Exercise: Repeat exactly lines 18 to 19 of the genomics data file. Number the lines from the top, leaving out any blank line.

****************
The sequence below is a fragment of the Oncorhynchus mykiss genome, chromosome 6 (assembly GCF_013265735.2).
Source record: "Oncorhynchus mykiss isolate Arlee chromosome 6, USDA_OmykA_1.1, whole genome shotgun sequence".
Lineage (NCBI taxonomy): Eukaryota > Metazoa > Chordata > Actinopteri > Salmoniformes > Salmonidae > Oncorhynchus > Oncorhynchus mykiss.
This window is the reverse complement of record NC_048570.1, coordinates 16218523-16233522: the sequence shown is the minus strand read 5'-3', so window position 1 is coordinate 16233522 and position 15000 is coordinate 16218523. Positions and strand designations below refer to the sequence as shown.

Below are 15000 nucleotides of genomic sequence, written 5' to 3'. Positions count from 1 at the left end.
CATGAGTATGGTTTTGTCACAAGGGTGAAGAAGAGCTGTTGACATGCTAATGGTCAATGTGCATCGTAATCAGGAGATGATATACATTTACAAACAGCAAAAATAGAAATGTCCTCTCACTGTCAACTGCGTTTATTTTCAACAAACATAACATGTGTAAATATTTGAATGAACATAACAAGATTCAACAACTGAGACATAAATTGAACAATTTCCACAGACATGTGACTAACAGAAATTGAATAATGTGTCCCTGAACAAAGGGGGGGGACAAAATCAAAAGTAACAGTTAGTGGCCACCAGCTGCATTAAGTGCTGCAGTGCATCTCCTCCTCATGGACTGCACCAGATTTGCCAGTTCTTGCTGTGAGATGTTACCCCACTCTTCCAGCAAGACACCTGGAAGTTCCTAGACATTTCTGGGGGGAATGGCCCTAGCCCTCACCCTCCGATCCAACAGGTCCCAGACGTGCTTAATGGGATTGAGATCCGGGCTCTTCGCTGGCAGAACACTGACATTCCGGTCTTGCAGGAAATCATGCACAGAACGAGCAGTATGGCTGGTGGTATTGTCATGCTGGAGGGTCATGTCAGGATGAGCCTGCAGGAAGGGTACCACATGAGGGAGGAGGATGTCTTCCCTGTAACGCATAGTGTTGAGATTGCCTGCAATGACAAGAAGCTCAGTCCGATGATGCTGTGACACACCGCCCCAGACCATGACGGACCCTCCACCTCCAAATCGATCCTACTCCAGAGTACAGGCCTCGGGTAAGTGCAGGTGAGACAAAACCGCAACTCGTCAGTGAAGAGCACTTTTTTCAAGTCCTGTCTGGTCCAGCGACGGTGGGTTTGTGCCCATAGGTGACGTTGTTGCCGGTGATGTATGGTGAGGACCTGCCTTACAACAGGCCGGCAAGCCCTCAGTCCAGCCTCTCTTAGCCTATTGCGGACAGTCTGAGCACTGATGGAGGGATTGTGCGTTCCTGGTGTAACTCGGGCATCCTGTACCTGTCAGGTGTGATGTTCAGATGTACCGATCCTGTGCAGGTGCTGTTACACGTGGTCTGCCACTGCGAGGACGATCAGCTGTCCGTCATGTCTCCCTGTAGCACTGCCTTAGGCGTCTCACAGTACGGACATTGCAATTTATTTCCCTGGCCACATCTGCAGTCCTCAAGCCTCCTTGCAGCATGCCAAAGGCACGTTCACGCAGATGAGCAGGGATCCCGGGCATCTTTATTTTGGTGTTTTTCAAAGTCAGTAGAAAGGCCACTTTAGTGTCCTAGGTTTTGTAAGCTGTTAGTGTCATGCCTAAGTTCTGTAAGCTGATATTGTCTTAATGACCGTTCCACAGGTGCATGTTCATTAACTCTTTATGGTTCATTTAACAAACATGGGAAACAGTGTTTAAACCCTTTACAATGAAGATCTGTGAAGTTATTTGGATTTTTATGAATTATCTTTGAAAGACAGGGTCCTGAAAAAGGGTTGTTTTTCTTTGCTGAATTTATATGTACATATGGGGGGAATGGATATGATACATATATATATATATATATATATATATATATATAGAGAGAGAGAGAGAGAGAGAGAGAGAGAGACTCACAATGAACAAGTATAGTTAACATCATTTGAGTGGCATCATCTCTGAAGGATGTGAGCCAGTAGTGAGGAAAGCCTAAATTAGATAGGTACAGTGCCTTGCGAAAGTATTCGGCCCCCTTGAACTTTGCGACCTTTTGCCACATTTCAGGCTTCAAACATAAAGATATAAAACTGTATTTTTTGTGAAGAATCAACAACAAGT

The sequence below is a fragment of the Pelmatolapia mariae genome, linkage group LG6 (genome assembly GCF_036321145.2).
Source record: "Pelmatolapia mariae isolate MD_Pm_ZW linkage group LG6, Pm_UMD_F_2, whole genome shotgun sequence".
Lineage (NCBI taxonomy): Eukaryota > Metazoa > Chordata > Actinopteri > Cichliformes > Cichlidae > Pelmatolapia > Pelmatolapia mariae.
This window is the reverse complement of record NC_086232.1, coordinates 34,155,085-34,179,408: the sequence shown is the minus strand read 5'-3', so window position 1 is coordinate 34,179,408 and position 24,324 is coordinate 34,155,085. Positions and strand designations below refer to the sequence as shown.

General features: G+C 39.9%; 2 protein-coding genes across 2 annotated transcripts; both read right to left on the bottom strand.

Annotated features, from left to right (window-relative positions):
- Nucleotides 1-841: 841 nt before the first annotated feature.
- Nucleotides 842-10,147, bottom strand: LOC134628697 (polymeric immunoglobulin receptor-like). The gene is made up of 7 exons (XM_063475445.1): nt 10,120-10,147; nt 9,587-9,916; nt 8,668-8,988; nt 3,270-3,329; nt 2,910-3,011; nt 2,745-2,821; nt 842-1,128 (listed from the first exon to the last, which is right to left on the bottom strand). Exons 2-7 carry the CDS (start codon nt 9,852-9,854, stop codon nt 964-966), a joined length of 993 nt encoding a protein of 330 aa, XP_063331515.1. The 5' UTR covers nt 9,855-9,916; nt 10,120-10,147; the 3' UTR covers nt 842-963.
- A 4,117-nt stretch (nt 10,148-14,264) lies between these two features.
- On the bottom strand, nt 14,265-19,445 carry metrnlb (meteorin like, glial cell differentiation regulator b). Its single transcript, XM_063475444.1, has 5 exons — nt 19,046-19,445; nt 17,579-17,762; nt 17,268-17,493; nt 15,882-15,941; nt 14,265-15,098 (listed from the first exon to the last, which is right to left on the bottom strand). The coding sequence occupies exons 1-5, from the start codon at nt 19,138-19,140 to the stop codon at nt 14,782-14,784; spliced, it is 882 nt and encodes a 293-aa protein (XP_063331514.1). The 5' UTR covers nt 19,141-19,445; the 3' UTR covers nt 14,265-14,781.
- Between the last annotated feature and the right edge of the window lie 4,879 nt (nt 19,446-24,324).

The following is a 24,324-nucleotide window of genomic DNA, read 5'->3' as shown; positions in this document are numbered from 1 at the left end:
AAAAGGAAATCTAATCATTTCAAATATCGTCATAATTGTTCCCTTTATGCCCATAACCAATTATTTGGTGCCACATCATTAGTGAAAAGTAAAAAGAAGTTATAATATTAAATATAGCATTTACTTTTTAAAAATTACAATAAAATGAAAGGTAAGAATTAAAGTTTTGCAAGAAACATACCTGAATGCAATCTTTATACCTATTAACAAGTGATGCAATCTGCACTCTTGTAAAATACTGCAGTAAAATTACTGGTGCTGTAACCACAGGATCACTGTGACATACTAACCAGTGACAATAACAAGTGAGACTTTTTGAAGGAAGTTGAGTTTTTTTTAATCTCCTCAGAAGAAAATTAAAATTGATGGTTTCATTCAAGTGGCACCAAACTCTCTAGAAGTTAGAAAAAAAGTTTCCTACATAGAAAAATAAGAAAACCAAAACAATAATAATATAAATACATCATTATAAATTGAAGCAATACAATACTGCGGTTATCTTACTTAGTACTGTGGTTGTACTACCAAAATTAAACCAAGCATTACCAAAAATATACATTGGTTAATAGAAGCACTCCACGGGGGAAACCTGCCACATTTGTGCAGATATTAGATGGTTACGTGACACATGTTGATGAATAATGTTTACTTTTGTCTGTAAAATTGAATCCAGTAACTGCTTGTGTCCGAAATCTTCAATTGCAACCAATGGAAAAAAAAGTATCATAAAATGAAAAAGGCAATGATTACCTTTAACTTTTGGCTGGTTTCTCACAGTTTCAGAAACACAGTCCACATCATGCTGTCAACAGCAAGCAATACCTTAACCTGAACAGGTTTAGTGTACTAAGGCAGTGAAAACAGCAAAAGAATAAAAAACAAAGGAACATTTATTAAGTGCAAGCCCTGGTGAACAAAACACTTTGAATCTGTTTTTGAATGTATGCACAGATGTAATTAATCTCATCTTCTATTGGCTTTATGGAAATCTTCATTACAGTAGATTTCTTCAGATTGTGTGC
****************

The following is a 24,324-nucleotide window of genomic DNA, read 5'->3' as shown; positions in this document are numbered from 1 at the left end:
AAAAGGAAATCTAATCATTTCAAATATCGTCATAATTGTTCCCTTTATGCCCATAACCAATTATTTGGTGCCACATCATTAGTGAAAAGTAAAAAGAAGTTATAATATTAAATATAGCATTTACTTTTTAAAAATTACAATAAAATGAAAGGTAAGAATTAAAGTTTTGCAAGAAACATACCTGAATGCAATCTTTATACCTATTAACAAGTGATGCAATCTGCACTCTTGTAAAATACTGCAGTAAAATTACTGGTGCTGTAACCACAGGATCACTGTGACATACTAACCAGTGACAATAACAAGTGAGACTTTTTGAAGGAAGTTGAGTTTTTTTTAATCTCCTCAGAAGAAAATTAAAATTGATGGTTTCATTCAAGTGGCACCAAACTCTCTAGAAGTTAGAAAAAAAGTTTCCTACATAGAAAAATAAGAAAACCAAAACAATAATAATATAAATACATCATTATAAATTGAAGCAATACAATACTGCGGTTATCTTACTTAGTACTGTGGTTGTACTACCAAAATTAAACCAAGCATTACCAAAAATATACATTGGTTAATAGAAGCACTCCACGGGGGAAACCTGCCACATTTGTGCAGATATTAGATGGTTACGTGACACATGTTGATGAATAATGTTTACTTTTGTCTGTAAAATTGAATCCAGTAACTGCTTGTGTCCGAAATCTTCAATTGCAACCAATGGAAAAAAAAGTATCATAAAATGAAAAAGGCAATGATTACCTTTAACTTTTGGCTGGTTTCTCACAGTTTCAGAAACACAGTCCACATCATGCTGTCAACAGCAAGCAATACCTTAACCTGAACAGGTTTAGTGTACTAAGGCAGTGAAAACAGCAAAAGAATAAAAAACAAAGGAACATTTATTAAGTGCAAGCCCTGGTGAACAAAACACTTTGAATCTGTTTTTGAATGTATGCACAGATGTAATTAATCTCATCTTCTATTGGCTTTATGGAAATCTTCATTACAGTAGATTTCTTCAGATTGTGTGC